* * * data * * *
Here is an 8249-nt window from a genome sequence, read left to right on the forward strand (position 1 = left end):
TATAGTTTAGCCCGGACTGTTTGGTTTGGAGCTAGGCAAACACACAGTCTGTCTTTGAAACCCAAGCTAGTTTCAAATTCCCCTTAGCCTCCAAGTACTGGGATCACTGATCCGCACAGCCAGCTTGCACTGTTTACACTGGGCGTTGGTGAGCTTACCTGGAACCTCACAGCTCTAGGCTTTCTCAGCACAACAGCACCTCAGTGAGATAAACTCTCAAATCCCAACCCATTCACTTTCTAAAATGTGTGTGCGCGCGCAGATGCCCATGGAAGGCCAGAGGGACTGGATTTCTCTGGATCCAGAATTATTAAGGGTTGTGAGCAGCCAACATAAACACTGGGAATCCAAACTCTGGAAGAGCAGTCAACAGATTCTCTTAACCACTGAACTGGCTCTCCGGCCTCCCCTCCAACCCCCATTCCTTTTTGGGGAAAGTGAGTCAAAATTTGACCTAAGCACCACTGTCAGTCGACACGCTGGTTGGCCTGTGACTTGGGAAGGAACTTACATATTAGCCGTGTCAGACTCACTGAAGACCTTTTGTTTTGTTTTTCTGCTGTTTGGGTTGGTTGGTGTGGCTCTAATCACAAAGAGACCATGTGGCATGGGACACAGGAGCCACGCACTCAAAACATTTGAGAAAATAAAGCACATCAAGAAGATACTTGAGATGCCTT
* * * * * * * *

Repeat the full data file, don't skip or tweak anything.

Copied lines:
Here is an 8249-nt window from a genome sequence, read left to right on the forward strand (position 1 = left end):
TATAGTTTAGCCCGGACTGTTTGGTTTGGAGCTAGGCAAACACACAGTCTGTCTTTGAAACCCAAGCTAGTTTCAAATTCCCCTTAGCCTCCAAGTACTGGGATCACTGATCCGCACAGCCAGCTTGCACTGTTTACACTGGGCGTTGGTGAGCTTACCTGGAACCTCACAGCTCTAGGCTTTCTCAGCACAACAGCACCTCAGTGAGATAAACTCTCAAATCCCAACCCATTCACTTTCTAAAATGTGTGTGCGCGCGCAGATGCCCATGGAAGGCCAGAGGGACTGGATTTCTCTGGATCCAGAATTATTAAGGGTTGTGAGCAGCCAACATAAACACTGGGAATCCAAACTCTGGAAGAGCAGTCAACAGATTCTCTTAACCACTGAACTGGCTCTCCGGCCTCCCCTCCAACCCCCATTCCTTTTTGGGGAAAGTGAGTCAAAATTTGACCTAAGCACCACTGTCAGTCGACACGCTGGTTGGCCTGTGACTTGGGAAGGAACTTACATATTAGCCGTGTCAGACTCACTGAAGACCTTTTGTTTTGTTTTTCTGCTGTTTGGGTTGGTTGGTGTGGCTCTAATCACAAAGAGACCATGTGGCATGGGACACAGGAGCCACGCACTCAAAACATTTGAGAAAATAAAGCACATCAAGAAGATACTTGAGATGCCTT